There are three principal types of thatch in the United Kingdom. These are “water reed”, “combed wheat reed” and “long straw”. The first is based on the water reed Phragmites australis and the latter two are based on cereal straw: wheat, rye or a cross between the two, Triticale. The term “Norfolk reed” is used for water reed roofs thatched with material obtained from Norfolk reed beds. Combed wheat reed is sometimes called “Devon reed”, but despite this name it is not true reed but is wheat straw, laid butts down on the roof.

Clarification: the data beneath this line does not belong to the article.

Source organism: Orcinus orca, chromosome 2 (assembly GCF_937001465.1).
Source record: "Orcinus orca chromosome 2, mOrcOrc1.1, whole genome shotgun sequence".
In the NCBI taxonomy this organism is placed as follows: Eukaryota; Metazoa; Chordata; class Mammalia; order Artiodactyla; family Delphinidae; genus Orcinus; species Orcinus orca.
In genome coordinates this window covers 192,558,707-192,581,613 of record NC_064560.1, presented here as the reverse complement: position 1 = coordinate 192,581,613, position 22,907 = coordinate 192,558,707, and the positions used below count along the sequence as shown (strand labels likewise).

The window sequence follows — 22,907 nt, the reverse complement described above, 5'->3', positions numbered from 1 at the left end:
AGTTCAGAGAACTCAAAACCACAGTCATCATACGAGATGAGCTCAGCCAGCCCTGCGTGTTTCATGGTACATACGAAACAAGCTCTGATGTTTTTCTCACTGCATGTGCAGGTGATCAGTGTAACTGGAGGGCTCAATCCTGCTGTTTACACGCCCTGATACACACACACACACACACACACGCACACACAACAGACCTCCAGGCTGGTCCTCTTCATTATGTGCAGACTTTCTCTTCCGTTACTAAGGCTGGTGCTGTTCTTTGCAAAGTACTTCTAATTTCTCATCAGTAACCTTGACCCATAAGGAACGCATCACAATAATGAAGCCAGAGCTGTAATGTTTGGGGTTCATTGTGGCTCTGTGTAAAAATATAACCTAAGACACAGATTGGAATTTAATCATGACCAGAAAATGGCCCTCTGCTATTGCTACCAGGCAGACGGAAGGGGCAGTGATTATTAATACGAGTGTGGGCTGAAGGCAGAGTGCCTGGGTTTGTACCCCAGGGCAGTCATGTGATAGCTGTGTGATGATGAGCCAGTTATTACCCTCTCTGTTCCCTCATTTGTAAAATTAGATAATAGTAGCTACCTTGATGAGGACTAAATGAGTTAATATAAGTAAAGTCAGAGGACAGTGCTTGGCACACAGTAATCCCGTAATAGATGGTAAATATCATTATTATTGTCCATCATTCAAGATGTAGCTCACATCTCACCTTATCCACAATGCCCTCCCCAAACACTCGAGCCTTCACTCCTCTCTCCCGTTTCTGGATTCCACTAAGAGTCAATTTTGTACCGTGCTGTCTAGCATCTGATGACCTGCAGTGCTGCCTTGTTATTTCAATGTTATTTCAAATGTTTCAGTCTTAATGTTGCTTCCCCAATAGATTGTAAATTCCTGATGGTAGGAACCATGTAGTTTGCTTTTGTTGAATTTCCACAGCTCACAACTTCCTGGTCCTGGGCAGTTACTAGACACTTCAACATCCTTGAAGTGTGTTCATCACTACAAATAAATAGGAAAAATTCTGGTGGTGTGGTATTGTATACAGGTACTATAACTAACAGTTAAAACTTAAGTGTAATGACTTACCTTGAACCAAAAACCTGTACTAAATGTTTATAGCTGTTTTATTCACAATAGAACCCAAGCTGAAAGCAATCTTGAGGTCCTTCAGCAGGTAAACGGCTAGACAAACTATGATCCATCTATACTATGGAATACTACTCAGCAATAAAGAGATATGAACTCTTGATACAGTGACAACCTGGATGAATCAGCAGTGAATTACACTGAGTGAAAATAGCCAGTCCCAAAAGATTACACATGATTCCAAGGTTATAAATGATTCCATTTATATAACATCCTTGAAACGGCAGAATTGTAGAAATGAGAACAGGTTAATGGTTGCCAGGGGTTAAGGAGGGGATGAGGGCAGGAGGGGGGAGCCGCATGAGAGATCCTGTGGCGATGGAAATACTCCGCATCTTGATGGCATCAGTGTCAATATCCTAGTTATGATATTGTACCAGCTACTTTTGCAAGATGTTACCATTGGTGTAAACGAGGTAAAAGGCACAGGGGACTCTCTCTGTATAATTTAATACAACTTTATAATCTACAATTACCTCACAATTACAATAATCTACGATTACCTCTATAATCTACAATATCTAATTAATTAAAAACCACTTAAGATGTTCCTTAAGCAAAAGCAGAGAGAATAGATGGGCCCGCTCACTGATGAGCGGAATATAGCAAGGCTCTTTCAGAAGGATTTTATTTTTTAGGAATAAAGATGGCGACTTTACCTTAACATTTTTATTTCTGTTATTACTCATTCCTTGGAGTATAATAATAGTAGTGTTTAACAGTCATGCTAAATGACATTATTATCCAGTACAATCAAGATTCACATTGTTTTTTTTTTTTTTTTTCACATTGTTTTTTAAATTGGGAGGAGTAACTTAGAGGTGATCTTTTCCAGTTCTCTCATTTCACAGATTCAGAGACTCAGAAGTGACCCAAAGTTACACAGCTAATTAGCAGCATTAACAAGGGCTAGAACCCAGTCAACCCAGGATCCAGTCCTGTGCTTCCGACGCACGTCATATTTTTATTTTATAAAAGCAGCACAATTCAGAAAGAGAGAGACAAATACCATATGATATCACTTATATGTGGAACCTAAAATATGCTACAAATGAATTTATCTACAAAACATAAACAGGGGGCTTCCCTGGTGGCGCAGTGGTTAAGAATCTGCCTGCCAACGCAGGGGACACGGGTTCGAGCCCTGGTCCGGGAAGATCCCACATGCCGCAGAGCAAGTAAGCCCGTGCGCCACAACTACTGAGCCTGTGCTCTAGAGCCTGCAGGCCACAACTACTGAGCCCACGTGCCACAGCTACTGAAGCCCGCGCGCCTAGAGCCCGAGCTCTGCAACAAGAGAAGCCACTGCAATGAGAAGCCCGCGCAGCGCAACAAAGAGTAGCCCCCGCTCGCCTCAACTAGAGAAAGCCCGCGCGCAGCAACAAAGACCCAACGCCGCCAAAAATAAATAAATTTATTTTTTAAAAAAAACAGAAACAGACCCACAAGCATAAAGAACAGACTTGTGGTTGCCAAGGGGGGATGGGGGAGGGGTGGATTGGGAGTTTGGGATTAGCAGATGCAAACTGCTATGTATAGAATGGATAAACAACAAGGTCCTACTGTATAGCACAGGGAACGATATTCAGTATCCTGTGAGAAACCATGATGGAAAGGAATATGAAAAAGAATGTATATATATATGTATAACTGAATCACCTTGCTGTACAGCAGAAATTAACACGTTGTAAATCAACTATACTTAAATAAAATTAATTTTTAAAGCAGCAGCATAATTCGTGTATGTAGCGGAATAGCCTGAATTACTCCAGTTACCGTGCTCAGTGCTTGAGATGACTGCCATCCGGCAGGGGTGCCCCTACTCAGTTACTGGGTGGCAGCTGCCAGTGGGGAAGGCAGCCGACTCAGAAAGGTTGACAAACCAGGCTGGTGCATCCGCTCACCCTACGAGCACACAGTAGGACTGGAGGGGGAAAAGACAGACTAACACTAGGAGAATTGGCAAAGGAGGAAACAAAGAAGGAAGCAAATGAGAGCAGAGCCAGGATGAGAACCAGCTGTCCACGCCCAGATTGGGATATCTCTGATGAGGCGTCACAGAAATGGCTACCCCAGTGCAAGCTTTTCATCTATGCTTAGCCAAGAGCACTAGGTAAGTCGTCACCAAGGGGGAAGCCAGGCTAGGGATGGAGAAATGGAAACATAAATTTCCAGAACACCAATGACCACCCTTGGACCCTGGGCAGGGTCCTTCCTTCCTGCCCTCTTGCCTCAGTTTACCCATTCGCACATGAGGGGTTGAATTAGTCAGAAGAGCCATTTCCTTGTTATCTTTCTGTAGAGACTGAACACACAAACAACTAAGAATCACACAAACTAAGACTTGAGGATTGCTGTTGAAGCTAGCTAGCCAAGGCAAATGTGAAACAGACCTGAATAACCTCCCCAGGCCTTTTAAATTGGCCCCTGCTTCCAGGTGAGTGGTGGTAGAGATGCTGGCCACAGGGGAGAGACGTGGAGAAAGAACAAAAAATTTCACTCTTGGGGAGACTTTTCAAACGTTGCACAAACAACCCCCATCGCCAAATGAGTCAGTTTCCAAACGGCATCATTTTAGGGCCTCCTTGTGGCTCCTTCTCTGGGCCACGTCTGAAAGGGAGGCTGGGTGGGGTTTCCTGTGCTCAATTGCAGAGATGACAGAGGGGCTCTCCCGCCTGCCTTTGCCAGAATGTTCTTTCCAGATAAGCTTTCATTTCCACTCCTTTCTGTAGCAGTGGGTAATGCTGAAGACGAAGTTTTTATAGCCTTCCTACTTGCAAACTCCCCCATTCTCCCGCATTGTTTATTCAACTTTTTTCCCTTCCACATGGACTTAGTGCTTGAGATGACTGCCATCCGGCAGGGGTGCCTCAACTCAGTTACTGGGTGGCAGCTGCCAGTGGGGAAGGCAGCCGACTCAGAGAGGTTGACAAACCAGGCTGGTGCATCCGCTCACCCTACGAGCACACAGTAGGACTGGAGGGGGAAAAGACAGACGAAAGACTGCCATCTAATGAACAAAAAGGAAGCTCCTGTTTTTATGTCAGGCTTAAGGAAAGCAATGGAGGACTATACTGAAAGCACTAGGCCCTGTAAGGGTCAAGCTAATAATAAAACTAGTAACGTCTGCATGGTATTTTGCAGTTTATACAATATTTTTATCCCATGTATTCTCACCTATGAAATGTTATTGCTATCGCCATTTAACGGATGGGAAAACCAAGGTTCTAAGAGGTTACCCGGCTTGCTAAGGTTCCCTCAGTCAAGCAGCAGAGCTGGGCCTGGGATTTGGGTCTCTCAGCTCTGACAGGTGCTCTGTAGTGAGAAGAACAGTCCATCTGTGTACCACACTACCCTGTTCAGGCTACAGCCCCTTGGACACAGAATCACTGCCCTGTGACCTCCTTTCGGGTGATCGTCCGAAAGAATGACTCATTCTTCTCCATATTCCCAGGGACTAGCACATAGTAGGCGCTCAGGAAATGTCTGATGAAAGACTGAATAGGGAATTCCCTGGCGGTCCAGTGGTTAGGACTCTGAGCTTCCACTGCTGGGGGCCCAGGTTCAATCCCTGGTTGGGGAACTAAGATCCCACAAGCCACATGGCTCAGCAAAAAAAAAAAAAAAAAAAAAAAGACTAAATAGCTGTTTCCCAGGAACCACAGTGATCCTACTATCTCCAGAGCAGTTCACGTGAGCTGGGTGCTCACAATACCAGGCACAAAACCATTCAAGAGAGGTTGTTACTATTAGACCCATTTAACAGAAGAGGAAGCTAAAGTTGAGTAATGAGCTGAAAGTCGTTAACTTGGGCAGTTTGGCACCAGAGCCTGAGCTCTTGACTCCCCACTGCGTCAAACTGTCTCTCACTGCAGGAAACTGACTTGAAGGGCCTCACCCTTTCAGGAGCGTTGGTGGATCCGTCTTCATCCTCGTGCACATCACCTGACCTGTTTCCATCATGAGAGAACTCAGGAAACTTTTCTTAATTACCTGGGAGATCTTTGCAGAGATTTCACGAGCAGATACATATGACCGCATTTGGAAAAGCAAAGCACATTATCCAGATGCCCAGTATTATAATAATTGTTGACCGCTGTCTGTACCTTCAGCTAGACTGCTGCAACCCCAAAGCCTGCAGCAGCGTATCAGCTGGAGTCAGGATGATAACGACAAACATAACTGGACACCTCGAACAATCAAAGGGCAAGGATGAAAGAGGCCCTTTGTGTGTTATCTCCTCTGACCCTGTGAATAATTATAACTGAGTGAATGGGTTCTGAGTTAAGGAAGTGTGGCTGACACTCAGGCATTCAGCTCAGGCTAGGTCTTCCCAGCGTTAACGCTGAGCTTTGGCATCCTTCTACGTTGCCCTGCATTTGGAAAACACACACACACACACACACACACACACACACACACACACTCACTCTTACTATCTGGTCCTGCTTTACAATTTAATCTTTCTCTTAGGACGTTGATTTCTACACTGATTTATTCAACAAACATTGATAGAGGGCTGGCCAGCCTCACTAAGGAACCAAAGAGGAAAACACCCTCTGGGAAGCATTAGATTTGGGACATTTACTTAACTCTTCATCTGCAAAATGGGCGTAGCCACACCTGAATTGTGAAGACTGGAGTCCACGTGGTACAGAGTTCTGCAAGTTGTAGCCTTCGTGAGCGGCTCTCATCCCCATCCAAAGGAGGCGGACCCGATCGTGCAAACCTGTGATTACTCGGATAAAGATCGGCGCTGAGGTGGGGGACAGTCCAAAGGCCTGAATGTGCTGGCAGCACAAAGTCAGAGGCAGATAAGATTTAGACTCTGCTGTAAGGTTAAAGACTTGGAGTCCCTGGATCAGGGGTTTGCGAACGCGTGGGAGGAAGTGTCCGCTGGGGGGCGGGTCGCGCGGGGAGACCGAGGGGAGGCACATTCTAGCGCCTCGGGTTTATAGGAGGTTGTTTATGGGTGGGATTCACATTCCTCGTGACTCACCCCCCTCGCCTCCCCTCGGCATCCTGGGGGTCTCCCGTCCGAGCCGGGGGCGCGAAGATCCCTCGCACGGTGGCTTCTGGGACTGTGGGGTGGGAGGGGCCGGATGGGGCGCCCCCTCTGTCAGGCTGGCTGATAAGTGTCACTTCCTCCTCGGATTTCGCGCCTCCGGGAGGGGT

Combed wheat reed and long straw roofs differ in appearance because of the treatment of the straw and the way it is placed on the roof. Long straw evolved as a means of thatching with cereal straw that had been processed through a threshing drum and had become “bent, broken and jumbled”. It was often wetted to facilitate its handling and is laid on the roof with a mixture of butts and heads at the surface. The result of this is that a greater length of the stem is visible at the surface and this is why the term “long straw” arose. It does not relate to the length of the stems in use.